Diabetes is a risk factor for complications related to displaced ankle fractures. Limited literature exists comparing complication rates in nonoperative versus operative treatment of displaced ankle fractures in diabetics. No study has highlighted the natural history of nonoperative treatment of displaced ankle fractures in diabetics.

We retrospectively reviewed all adult ankle fractures from September 2011 through December 2014. Inclusion was limited to ambulatory adults (>18 years) with closed, displaced (widened mortise) ankle fractures with diabetes mellitus. Nonoperative treatment consisted of closed reduction and casting. Fractures were classified according to the Lauge-Hansen and AO-Weber classification systems. All operative fractures underwent open reduction internal fixation (ORIF) within 3 weeks of injury. Functional outcomes and complication rates were compared. Of 28 displaced diabetic ankle fractures, 20 were treated nonoperatively (closed reduction and casting) and 8 operatively (ORIF within 3 weeks of injury). Mean follow-up was 7 months (range 3-18 months).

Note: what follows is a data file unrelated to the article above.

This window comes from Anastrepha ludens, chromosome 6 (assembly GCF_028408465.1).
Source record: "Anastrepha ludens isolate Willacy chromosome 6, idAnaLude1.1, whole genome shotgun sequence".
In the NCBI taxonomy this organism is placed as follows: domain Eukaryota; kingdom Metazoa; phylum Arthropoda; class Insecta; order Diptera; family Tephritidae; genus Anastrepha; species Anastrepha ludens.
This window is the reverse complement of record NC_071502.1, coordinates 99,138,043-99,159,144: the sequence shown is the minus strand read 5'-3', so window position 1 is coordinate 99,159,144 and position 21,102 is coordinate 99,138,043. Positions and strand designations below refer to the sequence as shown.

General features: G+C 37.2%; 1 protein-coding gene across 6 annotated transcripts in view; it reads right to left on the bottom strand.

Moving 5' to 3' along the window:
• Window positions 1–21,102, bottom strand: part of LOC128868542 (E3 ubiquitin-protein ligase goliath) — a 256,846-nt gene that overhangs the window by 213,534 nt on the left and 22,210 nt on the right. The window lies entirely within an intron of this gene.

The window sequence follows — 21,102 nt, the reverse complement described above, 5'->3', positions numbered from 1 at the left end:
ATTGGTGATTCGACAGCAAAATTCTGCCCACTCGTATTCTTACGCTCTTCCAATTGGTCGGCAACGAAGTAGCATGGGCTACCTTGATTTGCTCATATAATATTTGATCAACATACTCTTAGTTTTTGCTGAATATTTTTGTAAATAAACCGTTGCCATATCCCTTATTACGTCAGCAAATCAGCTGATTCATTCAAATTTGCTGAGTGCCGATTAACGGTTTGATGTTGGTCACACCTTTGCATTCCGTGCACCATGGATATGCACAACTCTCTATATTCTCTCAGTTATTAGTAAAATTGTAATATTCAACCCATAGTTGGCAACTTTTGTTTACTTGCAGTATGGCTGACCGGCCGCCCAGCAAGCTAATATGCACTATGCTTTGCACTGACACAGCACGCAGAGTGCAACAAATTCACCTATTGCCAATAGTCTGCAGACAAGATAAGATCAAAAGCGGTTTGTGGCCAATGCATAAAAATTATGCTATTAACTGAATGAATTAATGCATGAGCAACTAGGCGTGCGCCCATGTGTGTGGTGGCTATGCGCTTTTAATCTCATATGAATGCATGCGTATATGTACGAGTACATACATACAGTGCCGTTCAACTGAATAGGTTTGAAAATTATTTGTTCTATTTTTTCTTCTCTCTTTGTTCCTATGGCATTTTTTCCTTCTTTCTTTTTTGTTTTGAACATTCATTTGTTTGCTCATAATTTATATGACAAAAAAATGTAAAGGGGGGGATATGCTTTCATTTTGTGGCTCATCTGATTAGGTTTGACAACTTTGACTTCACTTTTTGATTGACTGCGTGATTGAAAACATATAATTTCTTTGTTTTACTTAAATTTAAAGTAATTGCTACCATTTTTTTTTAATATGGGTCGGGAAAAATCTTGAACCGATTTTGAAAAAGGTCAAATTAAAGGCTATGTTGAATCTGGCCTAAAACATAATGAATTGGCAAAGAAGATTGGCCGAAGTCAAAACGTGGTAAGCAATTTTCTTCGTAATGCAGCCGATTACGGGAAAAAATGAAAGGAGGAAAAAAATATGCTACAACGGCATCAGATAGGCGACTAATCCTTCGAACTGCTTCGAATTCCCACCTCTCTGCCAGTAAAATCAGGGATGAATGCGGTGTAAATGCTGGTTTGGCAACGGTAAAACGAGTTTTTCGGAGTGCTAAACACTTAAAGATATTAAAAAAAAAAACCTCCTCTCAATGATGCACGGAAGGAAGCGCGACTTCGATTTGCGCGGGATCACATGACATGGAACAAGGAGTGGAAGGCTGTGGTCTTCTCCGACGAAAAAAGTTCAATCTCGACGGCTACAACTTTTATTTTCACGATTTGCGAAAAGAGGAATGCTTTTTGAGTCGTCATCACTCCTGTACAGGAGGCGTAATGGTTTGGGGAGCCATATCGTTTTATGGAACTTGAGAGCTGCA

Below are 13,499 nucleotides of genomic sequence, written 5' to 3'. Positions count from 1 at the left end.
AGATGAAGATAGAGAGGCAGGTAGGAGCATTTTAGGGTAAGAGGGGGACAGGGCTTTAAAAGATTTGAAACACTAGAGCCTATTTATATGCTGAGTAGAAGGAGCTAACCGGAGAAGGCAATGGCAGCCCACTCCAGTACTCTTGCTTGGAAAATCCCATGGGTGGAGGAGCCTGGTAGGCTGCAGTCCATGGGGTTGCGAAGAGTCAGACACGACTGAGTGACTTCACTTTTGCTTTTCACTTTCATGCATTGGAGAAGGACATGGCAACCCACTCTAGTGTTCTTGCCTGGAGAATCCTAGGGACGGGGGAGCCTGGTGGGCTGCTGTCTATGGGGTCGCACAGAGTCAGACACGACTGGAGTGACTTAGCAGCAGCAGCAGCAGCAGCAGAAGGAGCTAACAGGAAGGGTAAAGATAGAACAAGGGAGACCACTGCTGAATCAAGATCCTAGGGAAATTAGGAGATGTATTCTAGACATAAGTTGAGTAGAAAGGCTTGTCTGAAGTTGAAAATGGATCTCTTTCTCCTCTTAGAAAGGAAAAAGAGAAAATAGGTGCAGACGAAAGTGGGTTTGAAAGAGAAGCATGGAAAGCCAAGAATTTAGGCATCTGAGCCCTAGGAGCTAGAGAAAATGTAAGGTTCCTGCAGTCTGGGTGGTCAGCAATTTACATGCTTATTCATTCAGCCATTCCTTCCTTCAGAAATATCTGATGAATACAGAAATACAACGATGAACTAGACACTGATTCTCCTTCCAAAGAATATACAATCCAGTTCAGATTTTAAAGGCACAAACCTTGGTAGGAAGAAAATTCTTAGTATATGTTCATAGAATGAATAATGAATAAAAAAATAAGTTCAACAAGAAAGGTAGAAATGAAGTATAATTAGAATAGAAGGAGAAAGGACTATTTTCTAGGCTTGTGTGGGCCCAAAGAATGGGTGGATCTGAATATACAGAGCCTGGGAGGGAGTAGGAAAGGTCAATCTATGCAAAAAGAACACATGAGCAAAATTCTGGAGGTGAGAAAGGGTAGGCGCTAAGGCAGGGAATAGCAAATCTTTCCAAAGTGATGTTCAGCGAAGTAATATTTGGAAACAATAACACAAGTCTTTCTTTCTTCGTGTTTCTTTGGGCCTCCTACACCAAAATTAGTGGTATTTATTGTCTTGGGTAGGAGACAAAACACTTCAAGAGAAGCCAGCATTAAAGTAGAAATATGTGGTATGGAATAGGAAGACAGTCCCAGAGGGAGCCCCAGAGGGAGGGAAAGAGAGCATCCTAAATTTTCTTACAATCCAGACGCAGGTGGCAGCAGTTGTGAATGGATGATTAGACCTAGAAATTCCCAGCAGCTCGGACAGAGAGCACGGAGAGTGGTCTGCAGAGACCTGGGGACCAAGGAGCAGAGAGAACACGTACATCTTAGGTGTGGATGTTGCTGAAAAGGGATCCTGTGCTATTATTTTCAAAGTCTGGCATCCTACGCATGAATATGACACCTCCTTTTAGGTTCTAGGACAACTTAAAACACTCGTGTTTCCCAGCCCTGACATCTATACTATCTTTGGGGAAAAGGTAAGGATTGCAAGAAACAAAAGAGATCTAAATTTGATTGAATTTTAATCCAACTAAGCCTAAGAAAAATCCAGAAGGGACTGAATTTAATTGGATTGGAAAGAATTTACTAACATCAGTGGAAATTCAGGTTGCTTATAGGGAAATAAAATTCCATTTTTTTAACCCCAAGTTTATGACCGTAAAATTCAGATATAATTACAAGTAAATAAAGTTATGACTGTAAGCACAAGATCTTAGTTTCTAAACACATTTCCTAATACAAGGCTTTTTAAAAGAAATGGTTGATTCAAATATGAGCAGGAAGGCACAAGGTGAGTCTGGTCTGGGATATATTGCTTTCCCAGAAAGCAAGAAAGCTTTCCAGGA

Age, insulin-dependent diabetes, and AO type B fracture rate were similar in nonoperative and operative cohorts, but fracture dislocation rate was significantly higher among operative fractures (87.5% vs 40%; P = .04). Nonoperative treatment was associated with a 21-fold increased odds of complication compared with operative treatment (75% vs 12.5%, OR 21.0, P = .004). Complication rate following unintended ORIF for persistent nonunion or malunion in nonoperatively treated patients was significantly greater compared with immediate ORIF (100% vs 12.5%, P = .005).

Nonoperative treatment of displaced diabetic ankle fractures was associated with unacceptably high complication rates when compared to operative treatment.

Level III, retrospective comparative series.

Polls results

On a scale of 1 to 10, rate how much this article will change your clinical practice?

NO change
BIG change
83% Article relates to my practice (5/6)
0% Article does not relate to my practice (0/6)
16% Undecided (1/6)

Will this article lead to more cost-effective healthcare?

66% Yes (4/6)
33% No (2/6)
0% Undecided (0/6)

Was this article biased? (commercial or personal)

0% Yes (0/6)
100% No (6/6)
0% Undecided (0/6)

What level of evidence do you think this article is?

0% Level 1 (0/6)
0% Level 2 (0/6)
83% Level 3 (5/6)
16% Level 4 (1/6)
0% Level 5 (0/6)